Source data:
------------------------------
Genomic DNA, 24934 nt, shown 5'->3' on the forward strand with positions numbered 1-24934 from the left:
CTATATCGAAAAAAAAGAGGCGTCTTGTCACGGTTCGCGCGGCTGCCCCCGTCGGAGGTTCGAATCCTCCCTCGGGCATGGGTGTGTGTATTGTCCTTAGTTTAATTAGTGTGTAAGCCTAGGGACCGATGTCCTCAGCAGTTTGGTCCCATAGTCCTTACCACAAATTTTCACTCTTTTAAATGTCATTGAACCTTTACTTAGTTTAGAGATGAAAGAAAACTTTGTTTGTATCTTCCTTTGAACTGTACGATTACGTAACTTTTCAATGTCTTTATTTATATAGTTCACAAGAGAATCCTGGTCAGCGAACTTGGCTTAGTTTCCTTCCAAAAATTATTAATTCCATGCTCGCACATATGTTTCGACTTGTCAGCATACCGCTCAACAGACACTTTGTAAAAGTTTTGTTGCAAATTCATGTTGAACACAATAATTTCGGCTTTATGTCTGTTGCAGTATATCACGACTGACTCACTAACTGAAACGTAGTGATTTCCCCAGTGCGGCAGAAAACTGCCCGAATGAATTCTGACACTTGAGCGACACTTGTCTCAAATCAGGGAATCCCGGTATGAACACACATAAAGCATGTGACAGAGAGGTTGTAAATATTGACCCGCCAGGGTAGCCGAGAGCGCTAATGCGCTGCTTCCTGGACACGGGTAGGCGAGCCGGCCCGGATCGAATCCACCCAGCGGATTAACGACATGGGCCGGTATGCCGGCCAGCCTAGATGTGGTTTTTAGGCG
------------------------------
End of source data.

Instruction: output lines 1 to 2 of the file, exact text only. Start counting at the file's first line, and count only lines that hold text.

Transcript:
Genomic DNA, 24934 nt, shown 5'->3' on the forward strand with positions numbered 1-24934 from the left:
CTATATCGAAAAAAAAGAGGCGTCTTGTCACGGTTCGCGCGGCTGCCCCCGTCGGAGGTTCGAATCCTCCCTCGGGCATGGGTGTGTGTATTGTCCTTAGTTTAATTAGTGTGTAAGCCTAGGGACCGATGTCCTCAGCAGTTTGGTCCCATAGTCCTTACCACAAATTTTCACTCTTTTAAATGTCATTGAACCTTTACTTAGTTTAGAGATGAAAGAAAACTTTGTTTGTATCTTCCTTTGAACTGTACGATTACGTAACTTTTCAATGTCTTTATTTATATAGTTCACAAGAGAATCCTGGTCAGCGAACTTGGCTTAGTTTCCTTCCAAAAATTATTAATTCCATGCTCGCACATATGTTTCGACTTGTCAGCATACCGCTCAACAGACACTTTGTAAAAGTTTTGTTGCAAATTCATGTTGAACACAATAATTTCGGCTTTATGTCTGTTGCAGTATATCACGACTGACTCACTAACTGAAACGTAGTGATTTCCCCAGTGCGGCAGAAAACTGCCCGAATGAATTCTGACACTTGAGCGACACTTGTCTCAAATCAGGGAATCCCGGTATGAACACACATAAAGCATGTGACAGAGAGGTTGTAAATATTGACCCGCCAGGGTAGCCGAGAGCGCTAATGCGCTGCTTCCTGGACACGGGTAGGCGAGCCGGCCCGGATCGAATCCACCCAGCGGATTAACGACATGGGCCGGTATGCCGGCCAGCCTAGATGTGGTTTTTAGGCG